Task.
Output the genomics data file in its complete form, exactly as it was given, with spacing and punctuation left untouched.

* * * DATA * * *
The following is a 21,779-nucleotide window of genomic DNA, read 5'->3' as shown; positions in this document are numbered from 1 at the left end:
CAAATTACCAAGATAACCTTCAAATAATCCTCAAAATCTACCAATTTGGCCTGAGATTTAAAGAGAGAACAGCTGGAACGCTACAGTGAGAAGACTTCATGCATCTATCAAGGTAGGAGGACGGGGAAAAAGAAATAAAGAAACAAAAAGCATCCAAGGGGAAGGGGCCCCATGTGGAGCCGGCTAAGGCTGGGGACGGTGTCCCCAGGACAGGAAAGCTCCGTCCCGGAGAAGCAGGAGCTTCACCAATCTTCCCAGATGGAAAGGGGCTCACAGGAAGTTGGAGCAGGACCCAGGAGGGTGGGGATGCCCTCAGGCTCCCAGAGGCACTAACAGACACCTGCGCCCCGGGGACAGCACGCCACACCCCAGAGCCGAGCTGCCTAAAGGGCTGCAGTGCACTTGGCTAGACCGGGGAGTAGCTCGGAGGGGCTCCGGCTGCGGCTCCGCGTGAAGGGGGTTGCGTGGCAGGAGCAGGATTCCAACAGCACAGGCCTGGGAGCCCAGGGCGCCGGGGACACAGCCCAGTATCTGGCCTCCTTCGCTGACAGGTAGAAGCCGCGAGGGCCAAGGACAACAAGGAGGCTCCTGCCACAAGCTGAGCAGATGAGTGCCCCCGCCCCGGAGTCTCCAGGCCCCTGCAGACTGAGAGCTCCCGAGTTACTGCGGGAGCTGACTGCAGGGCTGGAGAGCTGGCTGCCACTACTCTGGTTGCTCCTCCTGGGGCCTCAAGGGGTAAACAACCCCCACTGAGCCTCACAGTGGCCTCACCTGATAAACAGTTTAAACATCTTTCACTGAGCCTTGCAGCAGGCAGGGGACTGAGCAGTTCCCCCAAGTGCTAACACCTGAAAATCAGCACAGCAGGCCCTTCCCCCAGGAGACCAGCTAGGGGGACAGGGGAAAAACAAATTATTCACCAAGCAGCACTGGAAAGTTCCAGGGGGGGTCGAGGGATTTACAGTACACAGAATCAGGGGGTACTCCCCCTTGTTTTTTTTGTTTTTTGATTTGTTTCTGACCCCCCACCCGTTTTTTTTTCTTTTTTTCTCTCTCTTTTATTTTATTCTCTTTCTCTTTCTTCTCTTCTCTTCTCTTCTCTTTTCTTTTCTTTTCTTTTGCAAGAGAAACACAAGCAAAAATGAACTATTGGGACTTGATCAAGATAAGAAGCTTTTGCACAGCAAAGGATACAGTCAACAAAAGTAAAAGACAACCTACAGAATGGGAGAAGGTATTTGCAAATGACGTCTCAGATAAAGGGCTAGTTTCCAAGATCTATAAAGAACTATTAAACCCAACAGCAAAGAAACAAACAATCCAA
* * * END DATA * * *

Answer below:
The following is a 21,779-nucleotide window of genomic DNA, read 5'->3' as shown; positions in this document are numbered from 1 at the left end:
CAAATTACCAAGATAACCTTCAAATAATCCTCAAAATCTACCAATTTGGCCTGAGATTTAAAGAGAGAACAGCTGGAACGCTACAGTGAGAAGACTTCATGCATCTATCAAGGTAGGAGGACGGGGAAAAAGAAATAAAGAAACAAAAAGCATCCAAGGGGAAGGGGCCCCATGTGGAGCCGGCTAAGGCTGGGGACGGTGTCCCCAGGACAGGAAAGCTCCGTCCCGGAGAAGCAGGAGCTTCACCAATCTTCCCAGATGGAAAGGGGCTCACAGGAAGTTGGAGCAGGACCCAGGAGGGTGGGGATGCCCTCAGGCTCCCAGAGGCACTAACAGACACCTGCGCCCCGGGGACAGCACGCCACACCCCAGAGCCGAGCTGCCTAAAGGGCTGCAGTGCACTTGGCTAGACCGGGGAGTAGCTCGGAGGGGCTCCGGCTGCGGCTCCGCGTGAAGGGGGTTGCGTGGCAGGAGCAGGATTCCAACAGCACAGGCCTGGGAGCCCAGGGCGCCGGGGACACAGCCCAGTATCTGGCCTCCTTCGCTGACAGGTAGAAGCCGCGAGGGCCAAGGACAACAAGGAGGCTCCTGCCACAAGCTGAGCAGATGAGTGCCCCCGCCCCGGAGTCTCCAGGCCCCTGCAGACTGAGAGCTCCCGAGTTACTGCGGGAGCTGACTGCAGGGCTGGAGAGCTGGCTGCCACTACTCTGGTTGCTCCTCCTGGGGCCTCAAGGGGTAAACAACCCCCACTGAGCCTCACAGTGGCCTCACCTGATAAACAGTTTAAACATCTTTCACTGAGCCTTGCAGCAGGCAGGGGACTGAGCAGTTCCCCCAAGTGCTAACACCTGAAAATCAGCACAGCAGGCCCTTCCCCCAGGAGACCAGCTAGGGGGACAGGGGAAAAACAAATTATTCACCAAGCAGCACTGGAAAGTTCCAGGGGGGGTCGAGGGATTTACAGTACACAGAATCAGGGGGTACTCCCCCTTGTTTTTTTTGTTTTTTGATTTGTTTCTGACCCCCCACCCGTTTTTTTTTCTTTTTTTCTCTCTCTTTTATTTTATTCTCTTTCTCTTTCTTCTCTTCTCTTCTCTTCTCTTTTCTTTTCTTTTCTTTTGCAAGAGAAACACAAGCAAAAATGAACTATTGGGACTTGATCAAGATAAGAAGCTTTTGCACAGCAAAGGATACAGTCAACAAAAGTAAAAGACAACCTACAGAATGGGAGAAGGTATTTGCAAATGACGTCTCAGATAAAGGGCTAGTTTCCAAGATCTATAAAGAACTATTAAACCCAACAGCAAAGAAACAAACAATCCAA